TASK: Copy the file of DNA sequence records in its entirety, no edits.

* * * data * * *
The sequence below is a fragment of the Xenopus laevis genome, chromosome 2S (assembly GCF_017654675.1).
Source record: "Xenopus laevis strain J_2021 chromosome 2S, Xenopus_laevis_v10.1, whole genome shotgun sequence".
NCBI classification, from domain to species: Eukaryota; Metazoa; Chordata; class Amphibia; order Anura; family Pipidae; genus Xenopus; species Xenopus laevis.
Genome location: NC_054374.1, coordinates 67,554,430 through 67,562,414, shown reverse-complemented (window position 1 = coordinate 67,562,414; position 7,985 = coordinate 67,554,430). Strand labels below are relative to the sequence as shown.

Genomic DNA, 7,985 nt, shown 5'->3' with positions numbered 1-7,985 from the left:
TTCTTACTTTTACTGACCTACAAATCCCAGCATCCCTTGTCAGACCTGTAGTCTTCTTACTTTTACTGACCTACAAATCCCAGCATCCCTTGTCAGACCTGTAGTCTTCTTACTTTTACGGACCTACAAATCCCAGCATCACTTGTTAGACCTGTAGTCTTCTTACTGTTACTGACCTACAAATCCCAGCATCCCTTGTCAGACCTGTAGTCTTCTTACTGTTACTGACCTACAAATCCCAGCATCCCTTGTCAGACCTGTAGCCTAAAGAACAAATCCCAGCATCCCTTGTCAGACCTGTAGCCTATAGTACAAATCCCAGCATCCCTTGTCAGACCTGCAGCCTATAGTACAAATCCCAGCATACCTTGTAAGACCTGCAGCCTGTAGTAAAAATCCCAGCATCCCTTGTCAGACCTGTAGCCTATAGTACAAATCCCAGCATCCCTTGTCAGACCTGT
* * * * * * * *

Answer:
The sequence below is a fragment of the Xenopus laevis genome, chromosome 2S (assembly GCF_017654675.1).
Source record: "Xenopus laevis strain J_2021 chromosome 2S, Xenopus_laevis_v10.1, whole genome shotgun sequence".
NCBI classification, from domain to species: Eukaryota; Metazoa; Chordata; class Amphibia; order Anura; family Pipidae; genus Xenopus; species Xenopus laevis.
Genome location: NC_054374.1, coordinates 67,554,430 through 67,562,414, shown reverse-complemented (window position 1 = coordinate 67,562,414; position 7,985 = coordinate 67,554,430). Strand labels below are relative to the sequence as shown.

Genomic DNA, 7,985 nt, shown 5'->3' with positions numbered 1-7,985 from the left:
TTCTTACTTTTACTGACCTACAAATCCCAGCATCCCTTGTCAGACCTGTAGTCTTCTTACTTTTACTGACCTACAAATCCCAGCATCCCTTGTCAGACCTGTAGTCTTCTTACTTTTACGGACCTACAAATCCCAGCATCACTTGTTAGACCTGTAGTCTTCTTACTGTTACTGACCTACAAATCCCAGCATCCCTTGTCAGACCTGTAGTCTTCTTACTGTTACTGACCTACAAATCCCAGCATCCCTTGTCAGACCTGTAGCCTAAAGAACAAATCCCAGCATCCCTTGTCAGACCTGTAGCCTATAGTACAAATCCCAGCATCCCTTGTCAGACCTGCAGCCTATAGTACAAATCCCAGCATACCTTGTAAGACCTGCAGCCTGTAGTAAAAATCCCAGCATCCCTTGTCAGACCTGTAGCCTATAGTACAAATCCCAGCATCCCTTGTCAGACCTGT